As cities explore innovative approaches to producing and preserving housing, we are glad that the County is playing this important supportive role. Non-profits can apply for the grant here.
PROJECTS WANTED: San Jose $150 Million Mega Affordable Housing NOFA
Yesterday, the City of San José provided information and resources for developers looking to build new construction affordable housing developments in the city. Staff shared program details including requirements, scoring methodology, alignment with the City’s Siting Policy, financing terms, and the application process. For details, visit the Housing Department’s NOFA page. To submit proposals, visit the City’s Biddingo page before Wednesday, February 9th, 2022 by 3:00pm PST.
All developers working on new construction affordable housing projects that qualify regardless of phase of the project should apply
Get Engaged in the Housing Element Process!
Your involvement in the Housing Element process in your city is going to make a difference! This is a great opportunity to get real, workable, feasible plans that can promote fair housing, give access to resources for lower-income families, and fight racial and economic segregation. Want to learn more and get involved? Check out our Housing Element Advocacy Toolkit, with resources, explainers, and a calendar of opportunities to get engaged in your city!
Are you a Cupertino resident? Become a member of Cupertino’s Housing Element Stakeholder Group! The city is seeking a wide range of perspectives for this 10-person advisory board, and everyone is invited to apply! Applications are open until January 31, 2022. Apply here
🏡 Eviction Moratorium and Rent Relief Update
Rent Relief Distribution and Availability: As of this month, State rent relief programs in Santa Clara County have distributed $78 million out of total applications requesting over $293 million. You can view the state rent relief dashboard here. Although local agencies, community organizations, and other advocacy organizations are working very hard, it can still take over a month to get the funds distributed, and the uncertainty and instability of this moment continues to be incredibly difficult for many already struggling. Despite a recent article by the Mercury News reporting that funds for rent relief are running low, it is essential that households with COVID 19 related outstanding rent apply for rent relief – this remains a tenant’s best protection against eviction.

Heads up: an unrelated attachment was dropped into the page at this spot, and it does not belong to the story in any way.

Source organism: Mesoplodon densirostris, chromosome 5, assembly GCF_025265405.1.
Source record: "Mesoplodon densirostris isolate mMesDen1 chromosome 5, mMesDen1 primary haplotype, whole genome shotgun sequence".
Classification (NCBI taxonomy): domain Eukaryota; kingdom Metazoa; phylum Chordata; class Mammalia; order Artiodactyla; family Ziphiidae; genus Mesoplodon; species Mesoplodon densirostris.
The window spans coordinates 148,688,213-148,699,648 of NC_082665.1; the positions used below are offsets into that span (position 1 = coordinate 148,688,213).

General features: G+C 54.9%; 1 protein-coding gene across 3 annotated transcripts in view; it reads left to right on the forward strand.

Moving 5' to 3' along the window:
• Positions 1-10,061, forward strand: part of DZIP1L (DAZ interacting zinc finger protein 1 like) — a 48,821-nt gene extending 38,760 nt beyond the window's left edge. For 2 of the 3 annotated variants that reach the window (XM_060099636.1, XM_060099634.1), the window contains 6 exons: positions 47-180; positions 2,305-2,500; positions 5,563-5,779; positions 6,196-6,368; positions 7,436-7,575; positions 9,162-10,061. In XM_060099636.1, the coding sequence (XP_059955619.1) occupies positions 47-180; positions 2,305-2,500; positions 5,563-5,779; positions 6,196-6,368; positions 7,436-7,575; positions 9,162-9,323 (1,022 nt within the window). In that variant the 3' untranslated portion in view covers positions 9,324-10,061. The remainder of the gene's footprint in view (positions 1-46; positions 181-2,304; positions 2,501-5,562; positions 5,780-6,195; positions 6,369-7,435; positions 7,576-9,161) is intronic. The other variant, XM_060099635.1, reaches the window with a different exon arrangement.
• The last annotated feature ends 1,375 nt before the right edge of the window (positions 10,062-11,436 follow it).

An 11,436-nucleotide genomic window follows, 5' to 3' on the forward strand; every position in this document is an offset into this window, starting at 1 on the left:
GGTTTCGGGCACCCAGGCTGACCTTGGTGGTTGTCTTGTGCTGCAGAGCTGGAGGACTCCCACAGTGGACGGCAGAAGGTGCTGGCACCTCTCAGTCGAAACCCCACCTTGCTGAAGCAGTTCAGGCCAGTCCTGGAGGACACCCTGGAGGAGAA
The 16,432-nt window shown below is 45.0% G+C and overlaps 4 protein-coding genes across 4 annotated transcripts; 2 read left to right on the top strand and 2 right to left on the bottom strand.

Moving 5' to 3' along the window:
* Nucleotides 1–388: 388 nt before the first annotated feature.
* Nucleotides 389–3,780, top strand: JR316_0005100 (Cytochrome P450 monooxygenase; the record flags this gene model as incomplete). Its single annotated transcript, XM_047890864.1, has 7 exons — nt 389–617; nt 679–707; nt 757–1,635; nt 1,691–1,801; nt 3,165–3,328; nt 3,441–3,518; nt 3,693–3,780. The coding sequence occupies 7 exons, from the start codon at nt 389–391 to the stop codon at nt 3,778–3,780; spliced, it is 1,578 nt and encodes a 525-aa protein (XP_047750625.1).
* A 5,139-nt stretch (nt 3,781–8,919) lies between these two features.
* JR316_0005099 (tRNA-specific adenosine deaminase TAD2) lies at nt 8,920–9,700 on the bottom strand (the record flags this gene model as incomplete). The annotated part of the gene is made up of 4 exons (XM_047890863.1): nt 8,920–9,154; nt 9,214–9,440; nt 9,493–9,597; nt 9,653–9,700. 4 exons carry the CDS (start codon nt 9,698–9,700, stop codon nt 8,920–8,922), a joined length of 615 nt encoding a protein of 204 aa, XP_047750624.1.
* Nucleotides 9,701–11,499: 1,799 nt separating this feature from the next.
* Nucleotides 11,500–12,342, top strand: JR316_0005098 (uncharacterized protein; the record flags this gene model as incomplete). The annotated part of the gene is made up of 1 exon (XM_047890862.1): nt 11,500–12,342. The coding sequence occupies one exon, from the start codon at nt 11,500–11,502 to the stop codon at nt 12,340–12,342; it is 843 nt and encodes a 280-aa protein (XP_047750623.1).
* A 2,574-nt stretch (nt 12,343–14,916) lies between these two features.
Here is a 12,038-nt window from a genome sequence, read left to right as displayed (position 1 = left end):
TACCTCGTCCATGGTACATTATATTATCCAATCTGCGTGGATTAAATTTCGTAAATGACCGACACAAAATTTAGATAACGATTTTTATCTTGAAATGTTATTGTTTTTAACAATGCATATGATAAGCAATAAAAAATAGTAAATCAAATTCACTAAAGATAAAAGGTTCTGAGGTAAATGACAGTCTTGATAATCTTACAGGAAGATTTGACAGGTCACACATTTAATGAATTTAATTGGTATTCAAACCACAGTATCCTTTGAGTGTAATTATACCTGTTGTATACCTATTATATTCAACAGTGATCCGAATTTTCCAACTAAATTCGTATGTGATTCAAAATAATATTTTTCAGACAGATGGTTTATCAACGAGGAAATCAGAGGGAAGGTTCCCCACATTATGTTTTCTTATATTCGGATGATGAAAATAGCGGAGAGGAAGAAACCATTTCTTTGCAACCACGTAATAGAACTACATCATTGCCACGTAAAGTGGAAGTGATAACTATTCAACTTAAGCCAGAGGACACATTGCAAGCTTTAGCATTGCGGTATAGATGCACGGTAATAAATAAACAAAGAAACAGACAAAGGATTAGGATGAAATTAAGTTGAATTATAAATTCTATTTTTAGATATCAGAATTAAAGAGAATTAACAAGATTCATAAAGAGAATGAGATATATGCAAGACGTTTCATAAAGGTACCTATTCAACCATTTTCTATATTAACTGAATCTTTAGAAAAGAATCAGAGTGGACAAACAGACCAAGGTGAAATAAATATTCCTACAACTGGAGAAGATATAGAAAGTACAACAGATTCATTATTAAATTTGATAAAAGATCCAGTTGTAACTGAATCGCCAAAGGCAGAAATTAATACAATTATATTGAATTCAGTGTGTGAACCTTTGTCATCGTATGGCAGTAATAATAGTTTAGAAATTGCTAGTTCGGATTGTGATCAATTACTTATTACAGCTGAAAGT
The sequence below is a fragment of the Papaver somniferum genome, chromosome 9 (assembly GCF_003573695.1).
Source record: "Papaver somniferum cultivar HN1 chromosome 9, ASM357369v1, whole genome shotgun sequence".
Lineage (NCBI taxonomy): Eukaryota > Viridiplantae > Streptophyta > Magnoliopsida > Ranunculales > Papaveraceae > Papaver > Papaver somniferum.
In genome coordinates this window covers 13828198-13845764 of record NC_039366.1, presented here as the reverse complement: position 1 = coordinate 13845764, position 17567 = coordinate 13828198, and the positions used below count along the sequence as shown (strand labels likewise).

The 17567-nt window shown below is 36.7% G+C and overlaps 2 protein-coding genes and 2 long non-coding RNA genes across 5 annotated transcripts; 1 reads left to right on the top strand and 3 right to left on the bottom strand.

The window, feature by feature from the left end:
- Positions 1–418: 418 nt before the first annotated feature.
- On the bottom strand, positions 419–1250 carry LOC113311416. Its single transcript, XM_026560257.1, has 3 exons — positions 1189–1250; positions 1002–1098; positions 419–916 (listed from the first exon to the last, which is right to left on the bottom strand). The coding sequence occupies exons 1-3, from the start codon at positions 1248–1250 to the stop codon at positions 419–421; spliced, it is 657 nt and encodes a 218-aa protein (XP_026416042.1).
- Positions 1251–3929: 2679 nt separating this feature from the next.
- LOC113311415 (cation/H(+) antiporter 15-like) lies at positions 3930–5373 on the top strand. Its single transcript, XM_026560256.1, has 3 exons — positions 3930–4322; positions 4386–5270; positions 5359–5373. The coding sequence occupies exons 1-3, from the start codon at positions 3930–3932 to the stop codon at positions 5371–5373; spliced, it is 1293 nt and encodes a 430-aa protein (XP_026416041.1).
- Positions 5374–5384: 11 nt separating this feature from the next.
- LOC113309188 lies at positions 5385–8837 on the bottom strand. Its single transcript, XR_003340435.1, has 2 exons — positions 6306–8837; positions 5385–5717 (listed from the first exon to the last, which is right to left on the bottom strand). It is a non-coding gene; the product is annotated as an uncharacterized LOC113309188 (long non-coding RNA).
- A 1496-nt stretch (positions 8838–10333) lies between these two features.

Shadow Debt: Since the beginning of the pandemic, the challenges facing lower-income renters, and their landlords, have been complex. While the State and Federally funded emergency rental assistance programs have been effective in addressing back rent, many households borrowed and cut spending to pay rent along the way. Shadow debt, which is when a tenant takes a loan or credit card debt to pay rent on time, is not covered by the state rent relief program. However, organizations distributing emergency rent assistance are actively supporting those with shadow debt to seek prospective rent – up to three months of rent for future months, which can support the ability for the tenant to pay back loans incurred due to the pandemic or backfill depleted savings.
Eviction Court Updates: In California, the current law should protect tenants behind on rent from eviction, and the courts should only be proceeding with evictions for non-payment of rent if the tenant and landlord have applied for emergency rental assistance and been denied. Tenants do not need to wait to receive the rent relief to seek protection from the court. However, if a tenant receives an eviction notice they must appear in court, even if they have applied for assistance to assert these protections. This is confusing and complicated, and it is evident that many do not understand the process or are struggling to navigate through the system.
There are additional concerns about how the court is responding to the complexity of this stage in the moratorium. Unlike other courts in the region, the Santa Clara County eviction court is not offering a virtual option for appearances, despite increasing calls for them to do so given the Omicron surge. This is especially troubling because tenants are required to appear to enjoy existing protections.
Those working in the courts are also seeing shifts in the types of evictions being filed. Before the pandemic, the majority of eviction cases – “Unlawful Detainers” or “UD”s – were caused by a tenant’s “failure to pay rent.” More recently most evictions cite other causes, like “nuisance” or “breach of lease”. It is clear that this is partially a sign that the emergency assistance process is working, but there is concern that these alternative causes are being used as a way to bypass the eviction protections when a tenant cannot pay rent due to COVID impacts.
With the eviction moratorium protections set to expire in March, the challenges of keeping people impacted by the pandemic in their homes will continue. SV@Home continues to monitor the process, and advocate for expanded education and outreach, and for improved practices at the court.